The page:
Kidney Stones And Other Health Worries You Didn't Know Climate Change Would Bring To Kansas
TOPEKA ― The “Kidney Stone Belt” is a thing, and it’s coming for Kansas.
Climate change is expanding that swath of America, currently in the south and southeast, that suffers much higher rates of this sometimes-excruciating renal complication.
The nonprofit, which along with the Kansas News Service receives funding from the Kansas Health Foundation, looked at the best science on how hotter temperatures and other changes will affect our bodies here in the Wheat State.
Here are some highlights.
When temps rise, you sweat more and urinate less. That means more kidney stones and chronic kidney damage.
Already, the health institute says, research shows more kidney failures happen during heat waves. And Kansas risks seeing a lot more heat.
Though climate change will mean a drier western Kansas and a wetter eastern Kansas, scientists predict the whole state will get warmer. How much? Compared to the first 60 years of the 20th century, Kansas will grow anywhere from 2 to 14 degrees Fahrenheit warmer — and maybe more. (That range reflects the fact that policymakers may or may not take action to curb climate change, the report explains.)
Most Kansas residents now believe in climate change, according to the Yale Program on Climate Change Communication, but only about half pin the blame on humans despite ample scientific evidence.
Regardless, people should expect more cardiovascular disease in the coming decades. As with so many other health conditions, more people land in the hospital with heart problems when summer heat is at its worst.
Put irregular heartbeat and ischemic heart disease on the list of problems that may increase (the latter is when arteries narrow, reducing the flow of blood and oxygen to the heart and potentially causing heart attacks).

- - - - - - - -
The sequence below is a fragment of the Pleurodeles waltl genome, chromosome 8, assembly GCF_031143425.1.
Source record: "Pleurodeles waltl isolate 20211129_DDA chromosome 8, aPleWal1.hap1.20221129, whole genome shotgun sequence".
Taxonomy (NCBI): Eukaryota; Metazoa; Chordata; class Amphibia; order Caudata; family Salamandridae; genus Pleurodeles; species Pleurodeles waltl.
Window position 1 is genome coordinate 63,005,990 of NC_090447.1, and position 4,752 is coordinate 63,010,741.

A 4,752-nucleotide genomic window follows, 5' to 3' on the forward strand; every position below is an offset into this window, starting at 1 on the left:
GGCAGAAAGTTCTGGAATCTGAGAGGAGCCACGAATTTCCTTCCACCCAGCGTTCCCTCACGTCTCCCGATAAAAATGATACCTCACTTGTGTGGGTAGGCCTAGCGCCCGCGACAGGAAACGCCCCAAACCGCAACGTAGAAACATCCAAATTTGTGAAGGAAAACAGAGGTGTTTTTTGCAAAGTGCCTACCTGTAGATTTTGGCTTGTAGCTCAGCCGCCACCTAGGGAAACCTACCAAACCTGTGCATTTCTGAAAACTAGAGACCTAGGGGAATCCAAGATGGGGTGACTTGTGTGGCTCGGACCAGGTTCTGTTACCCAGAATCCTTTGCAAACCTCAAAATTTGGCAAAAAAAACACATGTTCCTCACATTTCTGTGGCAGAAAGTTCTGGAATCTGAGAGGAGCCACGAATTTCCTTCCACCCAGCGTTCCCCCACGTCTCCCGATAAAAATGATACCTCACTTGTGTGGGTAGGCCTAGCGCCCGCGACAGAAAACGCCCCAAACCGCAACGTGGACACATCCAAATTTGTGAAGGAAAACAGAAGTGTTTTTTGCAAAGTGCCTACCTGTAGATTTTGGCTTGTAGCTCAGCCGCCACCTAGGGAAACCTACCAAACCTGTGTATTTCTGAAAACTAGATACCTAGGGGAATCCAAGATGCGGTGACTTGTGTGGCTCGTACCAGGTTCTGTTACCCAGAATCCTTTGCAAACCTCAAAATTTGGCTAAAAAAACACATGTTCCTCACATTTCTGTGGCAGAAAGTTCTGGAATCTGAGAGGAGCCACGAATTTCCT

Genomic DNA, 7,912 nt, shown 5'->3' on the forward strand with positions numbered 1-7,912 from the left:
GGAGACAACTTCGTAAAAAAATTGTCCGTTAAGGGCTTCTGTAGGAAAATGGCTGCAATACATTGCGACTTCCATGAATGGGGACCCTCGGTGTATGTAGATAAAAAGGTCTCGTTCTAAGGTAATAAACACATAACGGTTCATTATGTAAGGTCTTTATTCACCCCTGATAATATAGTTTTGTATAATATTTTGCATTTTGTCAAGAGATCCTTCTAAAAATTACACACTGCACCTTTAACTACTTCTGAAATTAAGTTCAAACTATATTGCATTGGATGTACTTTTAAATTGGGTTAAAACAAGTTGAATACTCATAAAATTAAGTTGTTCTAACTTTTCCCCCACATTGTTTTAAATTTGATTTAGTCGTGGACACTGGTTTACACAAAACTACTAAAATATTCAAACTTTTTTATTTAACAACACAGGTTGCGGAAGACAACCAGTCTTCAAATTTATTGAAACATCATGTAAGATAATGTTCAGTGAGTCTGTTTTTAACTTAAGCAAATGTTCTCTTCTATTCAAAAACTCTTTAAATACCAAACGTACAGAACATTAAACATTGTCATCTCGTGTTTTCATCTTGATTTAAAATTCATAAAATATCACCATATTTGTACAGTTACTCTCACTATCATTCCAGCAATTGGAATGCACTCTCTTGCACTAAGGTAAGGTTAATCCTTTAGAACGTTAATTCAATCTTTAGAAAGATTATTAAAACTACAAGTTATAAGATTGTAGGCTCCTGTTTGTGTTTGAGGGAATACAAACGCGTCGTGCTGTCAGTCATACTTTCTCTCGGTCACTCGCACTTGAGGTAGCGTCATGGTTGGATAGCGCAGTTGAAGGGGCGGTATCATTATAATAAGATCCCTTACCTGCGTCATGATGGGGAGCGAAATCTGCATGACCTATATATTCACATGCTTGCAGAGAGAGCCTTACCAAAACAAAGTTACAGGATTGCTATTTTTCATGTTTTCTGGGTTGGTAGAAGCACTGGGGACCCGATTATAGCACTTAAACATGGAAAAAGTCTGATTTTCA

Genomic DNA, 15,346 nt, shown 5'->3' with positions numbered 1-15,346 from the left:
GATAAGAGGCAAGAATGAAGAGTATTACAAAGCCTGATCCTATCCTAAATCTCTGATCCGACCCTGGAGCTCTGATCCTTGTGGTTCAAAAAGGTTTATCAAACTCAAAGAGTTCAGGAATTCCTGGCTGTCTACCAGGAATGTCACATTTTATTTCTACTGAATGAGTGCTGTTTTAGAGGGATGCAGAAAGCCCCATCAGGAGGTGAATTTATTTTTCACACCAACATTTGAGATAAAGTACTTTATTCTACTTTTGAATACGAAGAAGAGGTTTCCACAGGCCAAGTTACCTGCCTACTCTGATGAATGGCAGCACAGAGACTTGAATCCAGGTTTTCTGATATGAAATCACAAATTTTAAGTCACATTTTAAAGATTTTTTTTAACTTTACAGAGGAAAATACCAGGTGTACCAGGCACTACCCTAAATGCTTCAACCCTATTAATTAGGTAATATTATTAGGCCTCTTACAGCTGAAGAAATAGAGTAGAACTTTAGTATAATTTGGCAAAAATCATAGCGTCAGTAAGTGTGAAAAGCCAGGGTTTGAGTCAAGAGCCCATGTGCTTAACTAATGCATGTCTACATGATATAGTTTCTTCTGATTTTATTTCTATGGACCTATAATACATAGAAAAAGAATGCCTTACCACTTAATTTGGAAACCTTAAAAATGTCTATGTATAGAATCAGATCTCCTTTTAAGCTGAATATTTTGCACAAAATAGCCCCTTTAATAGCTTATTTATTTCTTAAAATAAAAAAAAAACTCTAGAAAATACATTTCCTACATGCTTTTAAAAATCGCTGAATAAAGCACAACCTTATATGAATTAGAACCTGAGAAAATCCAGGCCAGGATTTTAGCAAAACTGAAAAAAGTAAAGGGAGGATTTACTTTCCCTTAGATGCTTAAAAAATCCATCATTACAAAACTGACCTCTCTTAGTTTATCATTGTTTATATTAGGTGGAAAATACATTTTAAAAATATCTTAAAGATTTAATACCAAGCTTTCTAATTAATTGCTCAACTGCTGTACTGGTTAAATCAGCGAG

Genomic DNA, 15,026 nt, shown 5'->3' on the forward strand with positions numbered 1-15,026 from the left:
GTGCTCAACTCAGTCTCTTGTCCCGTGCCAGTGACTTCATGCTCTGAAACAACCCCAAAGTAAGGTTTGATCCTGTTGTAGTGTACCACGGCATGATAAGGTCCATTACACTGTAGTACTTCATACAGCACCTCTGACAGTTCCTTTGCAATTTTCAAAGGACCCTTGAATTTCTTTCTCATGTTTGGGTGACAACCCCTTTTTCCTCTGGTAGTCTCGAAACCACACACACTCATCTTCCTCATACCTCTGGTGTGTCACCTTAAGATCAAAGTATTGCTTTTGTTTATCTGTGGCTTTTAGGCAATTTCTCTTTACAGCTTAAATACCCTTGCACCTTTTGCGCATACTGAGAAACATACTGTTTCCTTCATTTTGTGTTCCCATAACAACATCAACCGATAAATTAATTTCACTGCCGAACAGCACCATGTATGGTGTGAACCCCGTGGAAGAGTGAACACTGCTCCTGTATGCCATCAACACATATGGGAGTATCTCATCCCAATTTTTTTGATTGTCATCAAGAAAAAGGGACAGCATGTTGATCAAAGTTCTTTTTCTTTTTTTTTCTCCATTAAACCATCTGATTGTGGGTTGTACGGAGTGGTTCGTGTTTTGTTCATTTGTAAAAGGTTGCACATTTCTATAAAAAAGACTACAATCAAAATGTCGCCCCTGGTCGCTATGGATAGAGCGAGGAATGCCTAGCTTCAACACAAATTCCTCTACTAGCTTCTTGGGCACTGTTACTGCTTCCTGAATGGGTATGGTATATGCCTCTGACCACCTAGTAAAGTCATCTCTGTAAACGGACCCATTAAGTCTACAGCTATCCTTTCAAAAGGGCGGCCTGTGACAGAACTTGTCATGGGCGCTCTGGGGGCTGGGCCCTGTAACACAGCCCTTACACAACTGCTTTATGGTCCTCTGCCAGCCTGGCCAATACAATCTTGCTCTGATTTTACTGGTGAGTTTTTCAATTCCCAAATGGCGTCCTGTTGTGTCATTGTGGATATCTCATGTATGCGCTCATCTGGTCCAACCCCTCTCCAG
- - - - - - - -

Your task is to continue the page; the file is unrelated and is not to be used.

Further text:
In the past few decades, the annual pollen season in the Heartland has lengthened 10 to 18 days.
But that’s not all that’s changing. Bigger daily doses of smog, carbon dioxide and other kinds of pollutants will take their toll on our respiratory systems and compound the effects. Pollution can exacerbate fungal spores and other sneeze-worthy things, especially for those already affected by things like asthma, KHI’s research brief notes.
Tiny airborne pollutants also get stuck in our lungs or make it into our bloodstream, the institute says, and science links that to wheezing, lung cancer, chronic obstructive pulmonary disease and shorter lives. A new study of several U.S. cities found today’s ozone levels already cause lung damage normally associated with heavy smokers.
The rest of your body
Milder winters bolster the ranks of mosquitoes and ticks out there, and longer summers give them more days to bite you.
Compared to half a century ago, the season for mosquito-borne illnesses has lengthened 18 days in the state’s south and 13 in the north, the Kansas Health Institute says. From 2004 to 2016, the number of people getting sick from tick bites increased 20 times over.
That’s annoying enough, but of course most important is what they spread — West Nile virus and Lyme disease, which can cause fatigue, fever, joint pain, spinal inflammation and more.
We can mitigate the risk of these diseases and other problems brought by global warming to some extent. But it’ll take work, and lots of it. This could range from greater public investments in mosquito control to better educating ourselves on the habits that help stave off kidney stones. (Hint: Cutting back on meat, eating at home more often, and downing loads of water.)
Who’ll have it worst?
People with physical disabilities or mental illness or living in cities. Infants. The elderly, especially those who have conditions like dementia. Workers who pave roads and toil on farms, and others constantly in the sun.
KHI says these groups of people are more vulnerable to heat stress and other health risks.
Because the U.S. already has glaring health disparities in poor neighborhoods and communities of color, the American Public Health Association says, they’ll be disproportionately affected by the changes, too.
Celia Llopis-Jepsen reports on consumer health and education for the Kansas News Service. You can follow her on Twitter @Celia_LJ or email her at celia (at) kcur (dot) org. The Kansas News Service is a collaboration of KCUR, Kansas Public Radio, KMUW and High Plains Public Radio focused on the health and well-being of Kansans, their communities and civic life.
Kansas News Service stories and photos may be republished by news media at no cost with proper attribution and a link to ksnewsservice.org.